The Puerto Rico Energy Affairs Administration has a $25 million budget to provide subsidies for eligible residential and commercial renewable energy projects, representing a 20 percent increase over the $20 million available for fiscal 2013, agency Executive Director José Maeso said Wednesday.
The agency is already taking applications for Tier II industrial projects, built to generate between 101 kilowatts and 1 megawatt of energy. The agency expects to assign about $4 million for projects chosen after the cycle closes Friday, he said.
And while it may seem as if the agency fell short in giving proper notice to companies looking to slash their power bills by installing renewable energy generation systems, Maeso noted “companies that interact with the EAA were alerted via email about the funding window ahead of time, so they could register and apply for funding before the July 5th deadline.”
This fiscal year, the EAA is looking to fund about 400 renewable energy projects, up from the 270 funded during fiscal 2013, both in the commercial and residential sectors. The latter falls under the agency’s Tier I funding category, reserved for projects built to generate between 1 and 100 kilowatts of energy. An application cycle for subsidies for those types of projects will open Aug. 1, Maeso said.
“Those rebates usually burn up in less than an hour, but we’re working on a way to be able to accept as many applications as we can in one day,” Maeso said.
Tier 1 rebates for each funding cycle are allocated on a first-come, first-served basis while Tier 2 rebates are awarded through a quarterly competitive process. In both cases, the agency reimburses project proponents 40 percent of the cost of the project, after it has been installed and inspected, Maeso said during a meeting with members of the media.
The Puerto Rico Green Energy Incentives Act of 2010 created the Green Energy Fund to increase green energy production and promote sustainability in Puerto Rico. Through the GEF, the government of Puerto Rico will co-invest up to $290 million in the development of renewable energy projects on the island. Starting July 1, 2011, $20 million will be allocated to the GEF; funding then escalates to $40 million by fiscal year 2020.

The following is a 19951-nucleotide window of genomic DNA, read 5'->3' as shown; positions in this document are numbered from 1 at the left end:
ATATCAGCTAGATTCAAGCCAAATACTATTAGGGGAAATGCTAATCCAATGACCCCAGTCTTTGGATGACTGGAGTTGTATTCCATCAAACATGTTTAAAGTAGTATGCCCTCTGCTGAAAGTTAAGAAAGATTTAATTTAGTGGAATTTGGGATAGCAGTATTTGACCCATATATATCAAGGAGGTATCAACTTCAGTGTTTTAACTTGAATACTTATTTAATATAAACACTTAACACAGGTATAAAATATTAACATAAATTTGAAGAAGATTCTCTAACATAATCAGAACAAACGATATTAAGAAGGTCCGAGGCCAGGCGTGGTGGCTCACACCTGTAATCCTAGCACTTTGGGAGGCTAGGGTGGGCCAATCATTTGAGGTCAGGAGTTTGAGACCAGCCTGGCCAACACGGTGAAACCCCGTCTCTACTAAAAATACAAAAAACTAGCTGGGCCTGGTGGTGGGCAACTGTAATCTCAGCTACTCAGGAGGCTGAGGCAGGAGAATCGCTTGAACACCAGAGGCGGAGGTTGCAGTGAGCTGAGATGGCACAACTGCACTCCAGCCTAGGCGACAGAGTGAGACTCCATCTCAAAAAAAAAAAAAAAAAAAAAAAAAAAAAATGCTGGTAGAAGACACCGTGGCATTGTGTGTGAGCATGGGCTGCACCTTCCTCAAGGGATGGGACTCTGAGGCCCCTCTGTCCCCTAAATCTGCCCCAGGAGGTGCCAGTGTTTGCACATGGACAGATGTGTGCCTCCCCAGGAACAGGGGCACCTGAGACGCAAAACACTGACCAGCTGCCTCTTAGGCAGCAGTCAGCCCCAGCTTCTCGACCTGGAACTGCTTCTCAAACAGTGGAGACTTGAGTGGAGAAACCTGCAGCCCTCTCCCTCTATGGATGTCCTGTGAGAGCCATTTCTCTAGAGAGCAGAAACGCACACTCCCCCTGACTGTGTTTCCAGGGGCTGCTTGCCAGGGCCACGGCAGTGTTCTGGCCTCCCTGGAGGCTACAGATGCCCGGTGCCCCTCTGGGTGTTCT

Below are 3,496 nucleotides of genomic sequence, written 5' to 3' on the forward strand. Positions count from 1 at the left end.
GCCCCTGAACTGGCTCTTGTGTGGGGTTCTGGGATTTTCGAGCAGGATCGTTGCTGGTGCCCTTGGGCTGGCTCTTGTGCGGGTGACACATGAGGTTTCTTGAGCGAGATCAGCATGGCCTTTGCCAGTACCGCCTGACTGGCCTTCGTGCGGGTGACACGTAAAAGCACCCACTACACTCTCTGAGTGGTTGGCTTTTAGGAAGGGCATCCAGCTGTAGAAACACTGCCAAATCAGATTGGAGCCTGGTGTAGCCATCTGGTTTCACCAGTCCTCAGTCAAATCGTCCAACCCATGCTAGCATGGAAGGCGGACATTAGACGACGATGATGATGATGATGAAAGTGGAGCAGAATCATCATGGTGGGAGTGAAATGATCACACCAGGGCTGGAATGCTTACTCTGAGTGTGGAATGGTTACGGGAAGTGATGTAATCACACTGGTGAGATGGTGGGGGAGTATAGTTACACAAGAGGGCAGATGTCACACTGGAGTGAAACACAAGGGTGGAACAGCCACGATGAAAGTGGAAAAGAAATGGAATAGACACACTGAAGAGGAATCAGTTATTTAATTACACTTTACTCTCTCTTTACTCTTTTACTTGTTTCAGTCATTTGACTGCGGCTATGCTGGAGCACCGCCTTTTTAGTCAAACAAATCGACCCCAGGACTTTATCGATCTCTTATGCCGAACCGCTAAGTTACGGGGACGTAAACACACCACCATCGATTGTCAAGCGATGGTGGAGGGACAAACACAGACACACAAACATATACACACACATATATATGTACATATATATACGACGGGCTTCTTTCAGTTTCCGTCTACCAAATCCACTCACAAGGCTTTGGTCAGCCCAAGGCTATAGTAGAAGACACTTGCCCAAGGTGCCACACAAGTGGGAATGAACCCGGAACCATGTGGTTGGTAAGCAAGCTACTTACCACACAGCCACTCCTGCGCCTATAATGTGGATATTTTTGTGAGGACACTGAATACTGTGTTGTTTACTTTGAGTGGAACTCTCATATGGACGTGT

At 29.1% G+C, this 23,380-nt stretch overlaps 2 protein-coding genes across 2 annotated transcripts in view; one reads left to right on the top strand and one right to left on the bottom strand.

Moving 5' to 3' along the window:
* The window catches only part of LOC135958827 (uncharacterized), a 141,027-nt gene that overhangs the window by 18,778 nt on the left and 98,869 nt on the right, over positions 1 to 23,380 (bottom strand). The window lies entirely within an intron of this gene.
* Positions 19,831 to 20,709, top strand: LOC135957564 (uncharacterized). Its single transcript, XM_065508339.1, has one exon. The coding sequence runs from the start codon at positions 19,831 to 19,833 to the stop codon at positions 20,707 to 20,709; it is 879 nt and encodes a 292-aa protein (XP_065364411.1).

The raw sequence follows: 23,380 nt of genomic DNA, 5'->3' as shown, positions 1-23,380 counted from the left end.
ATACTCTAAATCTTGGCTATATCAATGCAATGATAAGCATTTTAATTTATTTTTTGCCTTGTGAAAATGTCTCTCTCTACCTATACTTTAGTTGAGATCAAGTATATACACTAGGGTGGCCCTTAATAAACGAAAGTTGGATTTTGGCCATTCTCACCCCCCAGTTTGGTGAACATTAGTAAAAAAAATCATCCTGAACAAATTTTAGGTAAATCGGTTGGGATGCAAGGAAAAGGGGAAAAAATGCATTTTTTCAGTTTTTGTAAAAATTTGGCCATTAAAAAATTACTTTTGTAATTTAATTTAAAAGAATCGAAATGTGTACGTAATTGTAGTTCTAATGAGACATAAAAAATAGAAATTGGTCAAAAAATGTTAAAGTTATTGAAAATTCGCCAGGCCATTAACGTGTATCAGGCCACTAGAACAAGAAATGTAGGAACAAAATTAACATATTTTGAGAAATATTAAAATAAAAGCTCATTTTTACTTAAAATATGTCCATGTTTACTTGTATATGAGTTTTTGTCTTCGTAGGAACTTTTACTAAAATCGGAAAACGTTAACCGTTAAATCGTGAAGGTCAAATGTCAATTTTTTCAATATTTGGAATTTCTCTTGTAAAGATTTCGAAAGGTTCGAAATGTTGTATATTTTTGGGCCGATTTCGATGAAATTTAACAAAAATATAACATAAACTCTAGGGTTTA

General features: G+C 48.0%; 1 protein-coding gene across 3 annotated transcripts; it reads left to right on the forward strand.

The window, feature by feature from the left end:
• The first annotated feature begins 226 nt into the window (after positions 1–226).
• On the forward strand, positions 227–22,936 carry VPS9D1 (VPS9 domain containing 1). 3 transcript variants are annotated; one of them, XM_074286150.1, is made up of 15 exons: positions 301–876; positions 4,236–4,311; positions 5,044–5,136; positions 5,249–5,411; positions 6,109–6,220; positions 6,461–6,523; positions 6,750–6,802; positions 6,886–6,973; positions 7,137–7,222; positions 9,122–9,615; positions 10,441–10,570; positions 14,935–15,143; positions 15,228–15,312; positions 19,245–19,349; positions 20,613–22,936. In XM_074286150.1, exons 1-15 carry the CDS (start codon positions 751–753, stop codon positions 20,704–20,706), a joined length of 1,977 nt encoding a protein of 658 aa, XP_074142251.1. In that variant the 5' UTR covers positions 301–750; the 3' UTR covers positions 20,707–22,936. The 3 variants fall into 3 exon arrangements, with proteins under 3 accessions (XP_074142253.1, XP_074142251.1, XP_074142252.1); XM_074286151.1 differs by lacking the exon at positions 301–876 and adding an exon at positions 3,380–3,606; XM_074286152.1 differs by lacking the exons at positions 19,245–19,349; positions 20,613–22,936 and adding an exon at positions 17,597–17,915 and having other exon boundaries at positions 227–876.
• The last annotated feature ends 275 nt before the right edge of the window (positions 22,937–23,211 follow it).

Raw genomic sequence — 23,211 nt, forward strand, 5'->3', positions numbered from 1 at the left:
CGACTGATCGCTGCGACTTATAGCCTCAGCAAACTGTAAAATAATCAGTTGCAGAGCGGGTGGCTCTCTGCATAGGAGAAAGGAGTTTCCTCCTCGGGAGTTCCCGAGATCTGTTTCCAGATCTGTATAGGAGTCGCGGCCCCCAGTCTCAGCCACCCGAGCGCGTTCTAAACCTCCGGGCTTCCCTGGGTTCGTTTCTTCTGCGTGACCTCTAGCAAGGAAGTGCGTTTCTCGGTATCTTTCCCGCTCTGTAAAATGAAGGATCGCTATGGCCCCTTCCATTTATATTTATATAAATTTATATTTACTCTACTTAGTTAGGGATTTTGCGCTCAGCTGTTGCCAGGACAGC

The EAA manages four programs: the State Energy Program that encourages efficiency, renewable energy and education projects to reduce power consumption in government; the Green Energy Fund; the Puerto Rico Weatherization Assistance Program, which helps low-income families to achieve a reduction in domestic energy consumption by installing efficient equipment and measures in their homes; and the Energy Performance Contracting Program, which aims to renew and remodel government buildings with 100 percent private investment, to reduce energy consumption by at least 20 percent, reduce water usage and comply with building and access codes.
Impressive energy savings
During the first six months of this year, the EAA has granted incentives to 42 commercial and 123 residential projects. While the average savings for homes has been about $250, small businesses and large companies have saved an average of $1,000 to $14,500, respectively, Maeso said.
Meanwhile, Alberto Bacó, Secretary of Economic Development and Commerce, the EAA’s umbrella agency, said from the standpoint of economic development, adopting renewable energy systems presents several benefits.
“It generates wealth for the business. There are businesses that possibly would not have done expansions or would have even closed had it not been for these incentives that — through a reasonable investment — allow them to reduce their energy bills,” he said.
The secto also creates jobs, estimated at about 300 during the past six months alone.
“As more people understand the advantages of renewable energy, the more creative they will get. We’ve already seen some ideas for housing projects that integrate renewable energy systems, while others are working to approach homeowners associations to provide existing homes with equipment through a negotiated price,” he said.
“I don’t rule that we identify other funding sources given to the demand and acceptance there has been, and we’re looking for additional sources to feed the EAA,” Bacó noted.